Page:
Alsace and Lorraine - 1875
This infantryman, from the “Herwarth von Bittenfeld” infantry regiment (1st Westphalian) no. 13, represents the German soldier as he was viewed in the popular imagination. While newly equipped with a modern uniform in neutral colour, “Feldgrau”, some archaic elements, the legacy of a longstanding warring tradition, meant there was a degree of déjà-vu about the “Boche” at the outbreak of war, awakening bad memories of the Franco-Prussian War of 1870-1871.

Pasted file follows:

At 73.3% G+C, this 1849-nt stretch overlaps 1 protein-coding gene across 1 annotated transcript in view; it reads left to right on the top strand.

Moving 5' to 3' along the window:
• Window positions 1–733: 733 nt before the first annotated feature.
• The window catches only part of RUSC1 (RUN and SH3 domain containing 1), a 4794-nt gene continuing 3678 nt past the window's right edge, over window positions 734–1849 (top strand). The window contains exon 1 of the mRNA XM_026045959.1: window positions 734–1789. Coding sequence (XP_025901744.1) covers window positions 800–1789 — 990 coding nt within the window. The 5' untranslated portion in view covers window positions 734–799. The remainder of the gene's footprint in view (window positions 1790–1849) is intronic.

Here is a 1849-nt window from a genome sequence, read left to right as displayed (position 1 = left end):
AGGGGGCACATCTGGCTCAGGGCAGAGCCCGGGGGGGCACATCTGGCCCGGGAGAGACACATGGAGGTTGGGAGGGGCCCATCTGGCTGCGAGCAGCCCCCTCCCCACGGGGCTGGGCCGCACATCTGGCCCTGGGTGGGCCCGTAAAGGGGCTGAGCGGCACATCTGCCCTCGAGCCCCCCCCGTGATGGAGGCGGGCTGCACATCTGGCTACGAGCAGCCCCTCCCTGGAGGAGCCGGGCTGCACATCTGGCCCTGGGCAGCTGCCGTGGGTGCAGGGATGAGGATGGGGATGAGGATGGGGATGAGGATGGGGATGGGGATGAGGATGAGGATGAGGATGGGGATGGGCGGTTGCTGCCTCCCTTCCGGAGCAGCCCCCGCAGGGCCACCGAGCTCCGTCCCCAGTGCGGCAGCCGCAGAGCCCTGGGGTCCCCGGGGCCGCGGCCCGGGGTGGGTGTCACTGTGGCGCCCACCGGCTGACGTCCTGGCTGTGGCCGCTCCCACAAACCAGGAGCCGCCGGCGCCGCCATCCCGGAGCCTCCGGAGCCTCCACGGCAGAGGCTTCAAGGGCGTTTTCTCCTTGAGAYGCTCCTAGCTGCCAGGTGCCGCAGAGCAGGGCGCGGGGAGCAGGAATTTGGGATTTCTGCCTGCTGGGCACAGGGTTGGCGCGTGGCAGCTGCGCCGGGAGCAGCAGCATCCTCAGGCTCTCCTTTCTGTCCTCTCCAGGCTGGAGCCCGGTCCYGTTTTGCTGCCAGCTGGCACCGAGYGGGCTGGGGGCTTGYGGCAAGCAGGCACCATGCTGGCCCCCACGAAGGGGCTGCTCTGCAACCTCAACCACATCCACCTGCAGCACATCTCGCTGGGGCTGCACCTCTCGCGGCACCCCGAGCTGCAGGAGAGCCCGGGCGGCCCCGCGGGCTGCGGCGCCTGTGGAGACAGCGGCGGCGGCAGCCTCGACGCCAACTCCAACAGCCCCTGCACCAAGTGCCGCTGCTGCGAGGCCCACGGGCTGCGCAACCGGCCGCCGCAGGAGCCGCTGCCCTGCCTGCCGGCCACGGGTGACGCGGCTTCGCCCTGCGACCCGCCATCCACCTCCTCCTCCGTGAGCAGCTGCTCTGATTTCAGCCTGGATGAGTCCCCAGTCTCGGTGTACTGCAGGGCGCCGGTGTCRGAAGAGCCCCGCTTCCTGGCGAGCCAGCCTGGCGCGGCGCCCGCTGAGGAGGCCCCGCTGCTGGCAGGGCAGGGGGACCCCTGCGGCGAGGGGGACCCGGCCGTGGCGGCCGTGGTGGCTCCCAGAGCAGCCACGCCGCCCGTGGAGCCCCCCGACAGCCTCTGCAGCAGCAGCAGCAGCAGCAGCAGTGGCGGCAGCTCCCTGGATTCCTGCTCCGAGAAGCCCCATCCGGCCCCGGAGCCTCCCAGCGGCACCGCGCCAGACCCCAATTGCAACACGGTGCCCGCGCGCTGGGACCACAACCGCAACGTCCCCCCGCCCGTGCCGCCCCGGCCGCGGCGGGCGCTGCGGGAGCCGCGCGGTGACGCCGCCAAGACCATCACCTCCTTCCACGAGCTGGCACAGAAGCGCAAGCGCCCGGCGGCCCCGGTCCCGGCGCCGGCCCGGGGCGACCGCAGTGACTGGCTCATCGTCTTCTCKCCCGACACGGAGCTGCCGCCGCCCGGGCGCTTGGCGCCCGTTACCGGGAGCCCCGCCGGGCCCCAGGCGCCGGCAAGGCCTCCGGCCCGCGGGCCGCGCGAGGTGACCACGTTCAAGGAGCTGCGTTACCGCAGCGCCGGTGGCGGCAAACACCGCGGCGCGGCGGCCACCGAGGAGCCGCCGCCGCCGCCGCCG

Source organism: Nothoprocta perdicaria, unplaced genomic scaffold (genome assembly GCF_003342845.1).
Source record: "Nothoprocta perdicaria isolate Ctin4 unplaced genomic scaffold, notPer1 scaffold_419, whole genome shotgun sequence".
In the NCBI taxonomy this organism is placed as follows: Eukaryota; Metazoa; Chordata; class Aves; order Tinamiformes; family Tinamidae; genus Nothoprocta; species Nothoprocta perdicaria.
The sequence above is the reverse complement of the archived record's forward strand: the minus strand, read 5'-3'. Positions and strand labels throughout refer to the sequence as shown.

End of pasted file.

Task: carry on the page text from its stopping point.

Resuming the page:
The 1895 Pickelhaube (spiked helmet), covered with a helmet cover, and the leather boots, had been in use for many years in the Prussian and then German army. The uniform in feldgrau fabric was made up of a pea jacket (1907/1910 model), with a straight cut and high collar, which closed at the front with eight buttons and was lined with red piping for most infantry regiments. The soldiers wore trousers in the same fabric. Their equipment comprised a leather belt and cartridge pouches, a haversack, a satchel, a canteen, an entrenching tool and a Gewehr 98 rifle, made by Mauser, and a bayonet.